Canada Needs to Nationalize Its Transit System
The demise of Greyhound Canada underscores the market’s inability to meet the transit needs of Canadians. It’s past time for a national, publicly owned rail and bus service, operated in the public interest.
In the early 1930s, a young graduate of McGill University sat down for an interview with Sir Edward Beatty, then the president of Canadian Pacific railways, as part of his application for a scholarship at Oxford. Beatty, as the story goes, asked the young applicant: “What would be your first step if you were elected Prime Minister?” to which he replied “I’d nationalize the Canadian Pacific.”
The applicant in question was the young socialist organizer David Lewis who, perhaps on the strength of his chutzpah alone, was duly awarded his scholarship and soon after began his studies at Oxford. As leader of the NDP some forty years later, Lewis would campaign to turn his retort into national policy during the 1972 federal election — the privatization mania that would sweep much of the world in the following decades having not yet arrived to stigmatize the concept of public ownership and render it the anachronism it’s often assumed to be today.
The intervening years have, to say the least, offered a mountain of evidence to strengthen the classical socialist case for nationalization of sectors like transit — the market failing, again and again, to provide decent service or meet basic standards of efficiency. The privatization of British Rail, to take an obvious and famous example, has been an unmitigated disaster: the business of getting around the United Kingdom by train today being both complicated and expensive (the cost of a single ticket from London to Manchester more than tripled between 1995 and 2013).
Thanks to New Zealand’s 1980s experiments in privatization, Auckland’s transit system is a morass of competing companies contracted by local government to provide bus, rail, and ferry services. Tickets are similarly expensive, transfers between sections owned by different firms is impossible, and bus routes are circuitous. As the expat Canadian economist Jim Stanford put it in 2010: “The top priority becomes ensuring that a private company reaches profit targets, not picking up people who need a ride.”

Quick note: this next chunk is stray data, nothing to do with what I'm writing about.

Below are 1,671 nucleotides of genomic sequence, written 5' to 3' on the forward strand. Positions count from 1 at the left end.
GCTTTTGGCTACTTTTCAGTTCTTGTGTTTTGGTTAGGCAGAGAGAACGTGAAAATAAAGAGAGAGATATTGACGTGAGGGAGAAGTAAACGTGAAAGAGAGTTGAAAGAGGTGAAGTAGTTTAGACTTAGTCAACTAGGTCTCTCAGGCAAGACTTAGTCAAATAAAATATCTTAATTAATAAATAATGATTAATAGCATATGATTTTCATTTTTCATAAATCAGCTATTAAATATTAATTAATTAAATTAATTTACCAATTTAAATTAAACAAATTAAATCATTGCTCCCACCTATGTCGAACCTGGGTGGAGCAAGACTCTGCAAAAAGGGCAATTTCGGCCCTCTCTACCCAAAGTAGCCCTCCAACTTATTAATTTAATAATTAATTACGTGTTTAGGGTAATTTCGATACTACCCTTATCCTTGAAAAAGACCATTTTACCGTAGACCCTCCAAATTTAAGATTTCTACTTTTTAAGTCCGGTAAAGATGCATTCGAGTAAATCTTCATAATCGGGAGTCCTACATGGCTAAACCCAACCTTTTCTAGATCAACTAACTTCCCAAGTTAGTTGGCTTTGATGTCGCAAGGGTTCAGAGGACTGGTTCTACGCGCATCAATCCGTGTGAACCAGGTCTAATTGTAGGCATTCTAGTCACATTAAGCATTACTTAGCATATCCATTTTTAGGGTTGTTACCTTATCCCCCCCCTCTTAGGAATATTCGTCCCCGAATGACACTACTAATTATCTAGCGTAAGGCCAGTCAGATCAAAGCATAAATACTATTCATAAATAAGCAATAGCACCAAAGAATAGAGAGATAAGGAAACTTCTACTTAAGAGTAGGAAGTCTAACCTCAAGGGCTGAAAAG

As Canada’s own experience shows, however, the failure of privatized transit can sometimes take other forms: most recently, outright failure. Last week, Greyhound Canada announced the permanent closure of every bus route in the country, eliminating one of the only options for affordable intercity transit across the world’s second-largest national landmass. While the immediate catalyst was undeniably the months-long suspension of service due to COVID-19, the company has struggled for years and its collapse hardly comes as a surprise. In 2018, it ceased operations in Western Canada which had once covered some eleven thousand kilometers and serviced around two million trips per year. As writer Alexis Zhou remarked at the time:
Canada now has a patchy network of intercity bus services composed of individual, separate bus lines. Those systems often don’t interconnect with each other, rendering transfer almost impossible. Moreover, bus schedules are usually far between, not keeping up with the growth in population. As a result the current intercity bus service fails to reach many Canadians or serve them adequately.
With Greyhound’s final demise, this situation has gone from bad to worse — with people in already under-serviced northern and remote communities in particular soon to find it near impossible to travel significant distances with convenience or ease. Very likely, governments will opt to respond by offering up market solutions. The Province of Ontario, for example, has already proposed to start deregulating the inter-community bus industry in the next few months — a move almost certain to result in higher ticket prices, less consistent service, and many of the inefficiencies visible in privatized transit boondoggles elsewhere.
The Amalgamated Transit Union has proposed a much better way in the form of a nationalized, public, intercity bus service. That idea could be taken still further by expanding it to rail and even, potentially, discounted air travel. By crude market metrics, a nationalized transit service would probably be an abysmal failure: Canada is, after all, a huge place and it’s difficult to imagine how even the most dynamic public sector alternative could possibly be profitable while also being affordable and available to those who need it. The point is that it shouldn’t have to.
Canadians, regardless of background, income, or postal code, should be able to get around their country with ease on bus routes and railways owned and operated in the public good.